AN EYE ON FUTURE

Source: The Hitavada      Date: 17 Nov 2017 12:03:31


 

 

 

 

 

 

 

 

SINCE the time it was first produced during the First World War, battle tanks have undergone a sea change technologically, making them more lethal with pinpoint accuracy in fire power, agile, capable of operating on difficult terrains and more ‘comfortable’ for the soldiers operating them on the battle fields. While the US and Russia are leading the world in making sophisticated war machines, India lags far behind, though battle tanks are still the mainstay of the armies the world over. Time and again, defence experts have been raising the issue of having better tanks for the Indian Army. Now, Army Chief General Bipin Singh Rawat himself has spelled out what kind of tanks the Army should have, looking at the complexities of possible future wars on western as well as northern fronts. The General has rightly pointed out that the tanks should be capable of working on all terrains. The Army Chief has also rightly stressed for a strict timeline for new tanks. Because, the past experience is that by the time the Army gets ‘new’ arms, they become technologically obsolete as others have already gone much ahead of us.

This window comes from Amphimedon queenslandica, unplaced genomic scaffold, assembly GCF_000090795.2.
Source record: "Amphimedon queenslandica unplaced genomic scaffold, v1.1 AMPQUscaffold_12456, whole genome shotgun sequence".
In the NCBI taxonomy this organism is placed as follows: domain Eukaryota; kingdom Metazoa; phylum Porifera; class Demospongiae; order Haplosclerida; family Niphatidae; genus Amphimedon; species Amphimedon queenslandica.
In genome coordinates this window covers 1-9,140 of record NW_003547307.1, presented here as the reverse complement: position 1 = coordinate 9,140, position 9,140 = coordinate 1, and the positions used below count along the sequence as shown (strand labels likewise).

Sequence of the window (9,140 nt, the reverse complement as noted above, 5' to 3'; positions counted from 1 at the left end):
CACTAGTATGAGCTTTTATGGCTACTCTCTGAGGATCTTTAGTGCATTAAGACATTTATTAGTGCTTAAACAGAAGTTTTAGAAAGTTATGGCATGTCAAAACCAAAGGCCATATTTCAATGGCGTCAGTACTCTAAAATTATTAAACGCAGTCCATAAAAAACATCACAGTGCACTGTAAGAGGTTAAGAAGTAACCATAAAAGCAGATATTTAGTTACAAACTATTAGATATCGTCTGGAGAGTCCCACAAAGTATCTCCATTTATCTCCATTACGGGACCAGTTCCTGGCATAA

‘... NOT A ROBOT’


THAT is what Indian Captain Virat Kohli said while interacting with the media in Kolkota on the eve of the first test against Sri Lanka. He was obviously concerned about the workload that some players have to carry across all formats of the game. Earlier also he had raised the issue of burn-out and vouchsafed for a rotation system. Fortunately at the present moment India has a very healthy bench strength of nearly 25-30 players who can be drafted in place of any injured or overworked player. Even then there are certain players like the Captain himself who are not given the luxury of rest from the gruelingly endless schedules of international engagement. It is in the light of these seemingly unending schedules that Virat Kohli has said that he was not a robot and his body cries for a deserving rest. In Virat’s case, being a captain for all formats of the game, he has to remain on the board all the time. But the issue of burn-out cannot be lost sight of. It is in the light of this issue that the merit of having two captains needs to be looked into.